Hello, Beautiful People. Easilyriled here. I haven’t written anything ANYTHING (besides comments on students’ papers and the odd email, oh, and a few dozen text messages–but that ain’t really writting) for months. It’s been a whirlwind around here. So, I tell you what–in the last few months, i’ve todl stories at a Senior’s home in the West End of Vancouver; started doing the Grouse Grind once a week with a friend from school (the grind is a terrible thing. so steep it’s almost upside-down, and in the early morning, populated almost exclusively by very buff people of all ages, wearing hardly any clothes and earbuds and going faster than necessary–looking all fresh and tidy even near the top when we are all sweaty and disheveled and wheezing. once a week we do this. one wonders); been to a conference in Kitchener-Waterloo (where i had a lot of questions and comments from women about my poster that showed some of the stories of the women I interviewed for my study about harm reduction policy and anti-violence and social-service practice in relation to prostitution–and not a whisper from men); said goodbye to a solid mentor and friend–a pioneer for women in Canadian Theatre, Jackie Crossland; had the honour of serving as MC at her last show on June 17th; swam in the ocean a couple of times, and only wheezed a little bit; and started teaching a course called “Social Foundations of Education” for secondary school art teachers. Also gone to the gym, cleaned off my balcony in preparation for major repairs (an Herculean task, let me tell you), started work on a history project of a significant Canadian feminist organization, and met nearly weekly with my dear friend Sue to write memoir.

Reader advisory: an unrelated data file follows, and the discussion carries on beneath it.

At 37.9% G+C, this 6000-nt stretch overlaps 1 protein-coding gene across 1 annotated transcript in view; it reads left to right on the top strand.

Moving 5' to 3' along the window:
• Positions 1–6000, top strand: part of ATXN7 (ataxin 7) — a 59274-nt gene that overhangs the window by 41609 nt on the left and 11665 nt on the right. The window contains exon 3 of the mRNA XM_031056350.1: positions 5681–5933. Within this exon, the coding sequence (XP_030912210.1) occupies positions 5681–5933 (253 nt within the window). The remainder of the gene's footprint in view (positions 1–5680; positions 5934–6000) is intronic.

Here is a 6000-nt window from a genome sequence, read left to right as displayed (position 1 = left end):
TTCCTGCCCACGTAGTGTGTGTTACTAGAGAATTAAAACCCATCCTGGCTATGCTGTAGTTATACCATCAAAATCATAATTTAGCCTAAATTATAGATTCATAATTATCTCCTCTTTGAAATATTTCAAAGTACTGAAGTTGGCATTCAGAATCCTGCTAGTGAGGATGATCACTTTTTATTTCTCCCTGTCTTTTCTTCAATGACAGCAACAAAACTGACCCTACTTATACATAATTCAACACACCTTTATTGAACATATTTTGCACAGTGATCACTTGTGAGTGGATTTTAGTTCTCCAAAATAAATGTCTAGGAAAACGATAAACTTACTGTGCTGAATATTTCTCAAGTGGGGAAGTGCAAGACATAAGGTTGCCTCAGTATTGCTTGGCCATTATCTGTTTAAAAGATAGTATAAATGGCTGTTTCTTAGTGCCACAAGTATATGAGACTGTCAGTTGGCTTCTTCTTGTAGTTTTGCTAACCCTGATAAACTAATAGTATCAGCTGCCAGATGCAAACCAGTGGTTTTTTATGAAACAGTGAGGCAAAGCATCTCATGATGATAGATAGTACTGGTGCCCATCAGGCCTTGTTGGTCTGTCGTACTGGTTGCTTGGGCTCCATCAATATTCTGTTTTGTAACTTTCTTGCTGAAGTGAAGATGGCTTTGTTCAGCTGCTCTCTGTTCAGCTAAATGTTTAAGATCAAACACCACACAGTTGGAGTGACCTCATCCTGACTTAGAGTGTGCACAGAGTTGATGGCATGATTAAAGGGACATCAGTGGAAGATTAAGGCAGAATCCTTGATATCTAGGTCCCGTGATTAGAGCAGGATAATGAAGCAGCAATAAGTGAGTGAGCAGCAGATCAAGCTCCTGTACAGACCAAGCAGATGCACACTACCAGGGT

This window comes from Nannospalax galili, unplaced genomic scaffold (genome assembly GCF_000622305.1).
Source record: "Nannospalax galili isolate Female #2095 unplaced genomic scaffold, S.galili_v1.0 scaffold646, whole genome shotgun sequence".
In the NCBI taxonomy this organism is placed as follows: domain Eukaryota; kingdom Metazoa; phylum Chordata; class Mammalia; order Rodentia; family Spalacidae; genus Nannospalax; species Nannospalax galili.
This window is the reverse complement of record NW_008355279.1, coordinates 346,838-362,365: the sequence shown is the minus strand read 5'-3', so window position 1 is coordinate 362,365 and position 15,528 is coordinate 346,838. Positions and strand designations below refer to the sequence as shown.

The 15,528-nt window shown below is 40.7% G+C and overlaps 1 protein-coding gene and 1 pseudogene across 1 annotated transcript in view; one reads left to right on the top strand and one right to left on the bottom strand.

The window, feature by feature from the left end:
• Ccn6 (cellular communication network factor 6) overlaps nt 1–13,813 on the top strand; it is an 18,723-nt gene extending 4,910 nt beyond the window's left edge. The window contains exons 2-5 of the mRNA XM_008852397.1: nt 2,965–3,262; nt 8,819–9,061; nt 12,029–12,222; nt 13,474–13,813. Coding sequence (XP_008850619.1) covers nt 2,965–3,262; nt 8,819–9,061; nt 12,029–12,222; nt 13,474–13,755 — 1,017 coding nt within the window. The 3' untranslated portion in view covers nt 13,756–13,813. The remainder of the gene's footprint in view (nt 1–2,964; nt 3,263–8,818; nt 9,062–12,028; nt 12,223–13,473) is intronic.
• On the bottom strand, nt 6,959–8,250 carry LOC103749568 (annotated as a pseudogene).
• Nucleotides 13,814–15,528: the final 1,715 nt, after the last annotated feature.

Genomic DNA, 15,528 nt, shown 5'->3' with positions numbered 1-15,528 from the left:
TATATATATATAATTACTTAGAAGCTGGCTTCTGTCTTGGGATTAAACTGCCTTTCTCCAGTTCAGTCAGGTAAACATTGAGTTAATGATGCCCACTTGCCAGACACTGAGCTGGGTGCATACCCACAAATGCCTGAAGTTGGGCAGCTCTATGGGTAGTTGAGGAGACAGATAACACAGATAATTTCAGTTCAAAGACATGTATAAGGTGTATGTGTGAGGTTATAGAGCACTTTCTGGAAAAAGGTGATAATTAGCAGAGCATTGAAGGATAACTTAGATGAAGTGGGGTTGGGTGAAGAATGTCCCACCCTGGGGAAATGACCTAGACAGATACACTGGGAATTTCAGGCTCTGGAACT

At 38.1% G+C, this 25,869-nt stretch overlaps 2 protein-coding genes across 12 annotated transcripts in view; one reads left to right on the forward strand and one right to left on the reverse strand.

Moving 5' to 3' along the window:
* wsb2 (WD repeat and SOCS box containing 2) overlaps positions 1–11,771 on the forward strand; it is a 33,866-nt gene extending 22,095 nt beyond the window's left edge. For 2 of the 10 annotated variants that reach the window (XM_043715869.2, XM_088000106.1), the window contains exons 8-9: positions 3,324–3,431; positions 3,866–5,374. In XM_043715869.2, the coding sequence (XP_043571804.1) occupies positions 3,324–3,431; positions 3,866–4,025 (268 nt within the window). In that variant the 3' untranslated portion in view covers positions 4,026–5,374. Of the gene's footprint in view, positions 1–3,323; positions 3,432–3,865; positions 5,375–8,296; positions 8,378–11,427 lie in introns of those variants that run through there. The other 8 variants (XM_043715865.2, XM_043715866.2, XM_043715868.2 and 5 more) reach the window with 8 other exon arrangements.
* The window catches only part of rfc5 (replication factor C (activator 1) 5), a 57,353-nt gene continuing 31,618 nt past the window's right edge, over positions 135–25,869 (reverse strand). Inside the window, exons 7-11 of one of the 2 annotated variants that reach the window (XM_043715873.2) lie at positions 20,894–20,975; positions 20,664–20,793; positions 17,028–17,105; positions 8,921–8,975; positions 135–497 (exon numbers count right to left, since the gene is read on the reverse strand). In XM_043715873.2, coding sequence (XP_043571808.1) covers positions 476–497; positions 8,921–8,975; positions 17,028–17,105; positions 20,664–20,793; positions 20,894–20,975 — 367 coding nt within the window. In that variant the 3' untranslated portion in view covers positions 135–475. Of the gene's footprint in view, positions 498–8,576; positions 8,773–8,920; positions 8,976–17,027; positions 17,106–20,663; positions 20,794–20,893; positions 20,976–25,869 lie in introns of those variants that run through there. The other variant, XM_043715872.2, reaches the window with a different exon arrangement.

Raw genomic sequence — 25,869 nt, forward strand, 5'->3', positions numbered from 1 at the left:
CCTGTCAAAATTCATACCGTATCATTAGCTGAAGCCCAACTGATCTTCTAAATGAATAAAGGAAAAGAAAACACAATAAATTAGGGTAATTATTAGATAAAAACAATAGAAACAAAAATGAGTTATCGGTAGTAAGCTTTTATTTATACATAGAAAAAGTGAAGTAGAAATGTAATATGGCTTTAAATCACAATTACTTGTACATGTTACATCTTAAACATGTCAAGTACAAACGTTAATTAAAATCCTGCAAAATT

Teaching, teaching is consuming. I love it love it love it. And it’s frightening and exhausting and energizing. For this course, we’re reading Jonathon Kozol’s book, The Night is Dark and I am Far from Home: A bold inquiry into the values and goals of America’s schools. It’s been out of print for 20 years. the first edition came out in 1975; the second in 1990. His tone is damning. Strident. Outraged. His analysis, that America’s schools train the children of the wealthy to become “ethical incompetents”; to become disengaged from the suffering of others; and to rest (sometimes uneasily) with their wealth and privilege and accept they are impotent.
Kozol wrote this book 40 years ago. The civil rights movement was deeply influential. the women’s liberation movement was gaining ground. the people were becoming politicized and even the wealthy were starting to take notice–were starting to become uncomfortable with their comfort.
Now when we talk in my class about class, and sex and race–when we excavate to the roots of oppression and begin to reveal to each other our place in ‘the matrix’– it’s rattling. Some of my students are angry with me. “It’s not my fault I have all this stuff” some of them write in their essays. “my parents worked hard and made sacrifices so I would have a good life”, they say. They are angry with me for ‘making them feel guilty’.
Not all of them, though. it’s okay to feel uncomfortable, i’ll say. Your feelings are fine–sit with them a while. And keep reading and talking and looking around.
Hey, there’s a guy walking in front of the building i’m in with a giant British flag. the Summer Olympics are going on, I guess he’s celebrating something.